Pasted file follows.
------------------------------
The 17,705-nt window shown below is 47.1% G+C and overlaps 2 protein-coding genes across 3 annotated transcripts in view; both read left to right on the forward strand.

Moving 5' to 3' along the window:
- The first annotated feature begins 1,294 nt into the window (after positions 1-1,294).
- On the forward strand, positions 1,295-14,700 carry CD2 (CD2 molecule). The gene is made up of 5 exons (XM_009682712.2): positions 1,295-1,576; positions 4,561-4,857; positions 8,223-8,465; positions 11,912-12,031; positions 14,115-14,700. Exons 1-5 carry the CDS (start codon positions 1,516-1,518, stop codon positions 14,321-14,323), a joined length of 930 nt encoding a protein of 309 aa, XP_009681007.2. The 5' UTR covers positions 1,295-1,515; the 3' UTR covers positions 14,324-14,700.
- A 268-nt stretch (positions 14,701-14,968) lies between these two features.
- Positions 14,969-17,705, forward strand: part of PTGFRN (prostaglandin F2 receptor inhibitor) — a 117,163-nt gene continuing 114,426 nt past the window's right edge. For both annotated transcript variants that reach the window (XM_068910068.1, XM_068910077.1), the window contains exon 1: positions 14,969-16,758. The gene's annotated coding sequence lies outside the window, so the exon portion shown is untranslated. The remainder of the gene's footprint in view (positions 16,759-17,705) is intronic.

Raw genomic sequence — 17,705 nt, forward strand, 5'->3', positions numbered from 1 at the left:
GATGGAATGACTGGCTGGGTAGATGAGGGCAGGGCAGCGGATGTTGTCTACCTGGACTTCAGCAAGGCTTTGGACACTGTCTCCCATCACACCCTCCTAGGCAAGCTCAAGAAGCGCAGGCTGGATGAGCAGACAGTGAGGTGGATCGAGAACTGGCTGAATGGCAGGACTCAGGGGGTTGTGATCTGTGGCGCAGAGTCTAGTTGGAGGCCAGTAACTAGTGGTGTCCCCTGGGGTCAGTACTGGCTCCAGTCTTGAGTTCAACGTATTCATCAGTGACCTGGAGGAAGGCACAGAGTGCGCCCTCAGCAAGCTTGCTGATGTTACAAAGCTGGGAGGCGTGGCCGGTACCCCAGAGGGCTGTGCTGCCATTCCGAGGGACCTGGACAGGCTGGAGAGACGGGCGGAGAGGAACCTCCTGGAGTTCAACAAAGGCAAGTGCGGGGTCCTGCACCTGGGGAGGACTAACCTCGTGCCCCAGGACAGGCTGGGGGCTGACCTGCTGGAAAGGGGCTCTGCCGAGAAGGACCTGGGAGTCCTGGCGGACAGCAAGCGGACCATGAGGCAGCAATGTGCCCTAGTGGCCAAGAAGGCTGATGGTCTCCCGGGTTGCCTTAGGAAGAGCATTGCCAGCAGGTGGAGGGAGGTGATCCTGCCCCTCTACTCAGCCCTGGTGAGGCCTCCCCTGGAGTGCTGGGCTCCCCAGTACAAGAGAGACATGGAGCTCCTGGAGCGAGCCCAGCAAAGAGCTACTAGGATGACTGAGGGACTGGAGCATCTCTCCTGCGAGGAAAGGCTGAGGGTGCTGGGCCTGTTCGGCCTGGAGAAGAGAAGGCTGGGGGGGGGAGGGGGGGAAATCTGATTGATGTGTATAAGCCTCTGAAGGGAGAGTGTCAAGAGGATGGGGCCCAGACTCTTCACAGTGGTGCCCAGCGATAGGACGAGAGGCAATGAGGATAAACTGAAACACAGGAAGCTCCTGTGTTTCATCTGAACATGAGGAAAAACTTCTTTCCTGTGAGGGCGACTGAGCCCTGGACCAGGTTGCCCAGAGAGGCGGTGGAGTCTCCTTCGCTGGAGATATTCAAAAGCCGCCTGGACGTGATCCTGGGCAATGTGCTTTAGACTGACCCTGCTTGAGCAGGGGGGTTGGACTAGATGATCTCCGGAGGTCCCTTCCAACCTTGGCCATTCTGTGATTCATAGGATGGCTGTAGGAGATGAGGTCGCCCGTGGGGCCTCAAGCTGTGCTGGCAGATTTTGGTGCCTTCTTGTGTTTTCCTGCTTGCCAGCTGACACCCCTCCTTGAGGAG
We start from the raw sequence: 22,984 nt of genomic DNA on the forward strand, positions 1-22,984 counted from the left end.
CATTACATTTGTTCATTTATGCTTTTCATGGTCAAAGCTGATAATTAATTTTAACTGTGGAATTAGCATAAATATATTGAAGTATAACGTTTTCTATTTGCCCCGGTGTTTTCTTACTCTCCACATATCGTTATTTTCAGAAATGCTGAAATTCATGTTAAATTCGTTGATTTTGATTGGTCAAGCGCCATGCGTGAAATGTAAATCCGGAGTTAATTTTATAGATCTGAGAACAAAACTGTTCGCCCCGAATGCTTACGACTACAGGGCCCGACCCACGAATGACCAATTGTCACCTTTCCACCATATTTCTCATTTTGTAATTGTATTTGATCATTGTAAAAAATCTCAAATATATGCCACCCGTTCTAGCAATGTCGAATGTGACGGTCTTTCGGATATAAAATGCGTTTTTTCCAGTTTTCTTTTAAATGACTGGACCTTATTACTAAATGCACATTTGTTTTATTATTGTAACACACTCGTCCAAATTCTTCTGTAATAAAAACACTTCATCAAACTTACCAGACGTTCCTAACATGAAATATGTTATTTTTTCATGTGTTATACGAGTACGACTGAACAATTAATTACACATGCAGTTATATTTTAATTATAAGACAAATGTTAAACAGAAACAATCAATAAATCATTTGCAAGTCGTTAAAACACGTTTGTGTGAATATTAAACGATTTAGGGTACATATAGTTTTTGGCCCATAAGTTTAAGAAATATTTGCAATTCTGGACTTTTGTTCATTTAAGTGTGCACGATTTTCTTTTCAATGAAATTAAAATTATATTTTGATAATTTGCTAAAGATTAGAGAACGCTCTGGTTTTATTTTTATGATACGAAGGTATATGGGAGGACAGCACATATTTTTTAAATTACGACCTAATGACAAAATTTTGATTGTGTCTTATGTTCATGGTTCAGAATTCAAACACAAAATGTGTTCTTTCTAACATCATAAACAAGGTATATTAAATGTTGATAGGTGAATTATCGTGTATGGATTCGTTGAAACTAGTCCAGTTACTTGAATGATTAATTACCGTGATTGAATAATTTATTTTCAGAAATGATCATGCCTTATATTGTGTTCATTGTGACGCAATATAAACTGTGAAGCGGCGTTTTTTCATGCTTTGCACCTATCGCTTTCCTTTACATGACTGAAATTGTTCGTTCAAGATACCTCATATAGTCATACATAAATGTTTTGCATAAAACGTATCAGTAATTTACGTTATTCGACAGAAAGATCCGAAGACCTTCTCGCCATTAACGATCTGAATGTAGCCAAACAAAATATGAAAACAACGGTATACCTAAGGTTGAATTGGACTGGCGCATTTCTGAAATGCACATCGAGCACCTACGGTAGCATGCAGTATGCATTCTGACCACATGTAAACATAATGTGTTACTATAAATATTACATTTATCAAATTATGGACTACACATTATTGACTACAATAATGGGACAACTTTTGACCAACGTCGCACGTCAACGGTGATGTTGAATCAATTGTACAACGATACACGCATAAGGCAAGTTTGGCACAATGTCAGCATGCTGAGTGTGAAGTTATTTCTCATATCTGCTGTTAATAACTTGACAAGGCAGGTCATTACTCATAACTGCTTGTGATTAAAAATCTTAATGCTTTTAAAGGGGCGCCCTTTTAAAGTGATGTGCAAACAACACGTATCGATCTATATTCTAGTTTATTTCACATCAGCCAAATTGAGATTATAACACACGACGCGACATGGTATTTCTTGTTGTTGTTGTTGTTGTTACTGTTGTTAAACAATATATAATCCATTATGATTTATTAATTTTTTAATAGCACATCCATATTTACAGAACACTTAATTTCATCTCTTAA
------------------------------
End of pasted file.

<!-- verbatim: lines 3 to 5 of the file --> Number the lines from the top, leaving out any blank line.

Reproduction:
- The first annotated feature begins 1,294 nt into the window (after positions 1-1,294).
- On the forward strand, positions 1,295-14,700 carry CD2 (CD2 molecule). The gene is made up of 5 exons (XM_009682712.2): positions 1,295-1,576; positions 4,561-4,857; positions 8,223-8,465; positions 11,912-12,031; positions 14,115-14,700. Exons 1-5 carry the CDS (start codon positions 1,516-1,518, stop codon positions 14,321-14,323), a joined length of 930 nt encoding a protein of 309 aa, XP_009681007.2. The 5' UTR covers positions 1,295-1,515; the 3' UTR covers positions 14,324-14,700.
- A 268-nt stretch (positions 14,701-14,968) lies between these two features.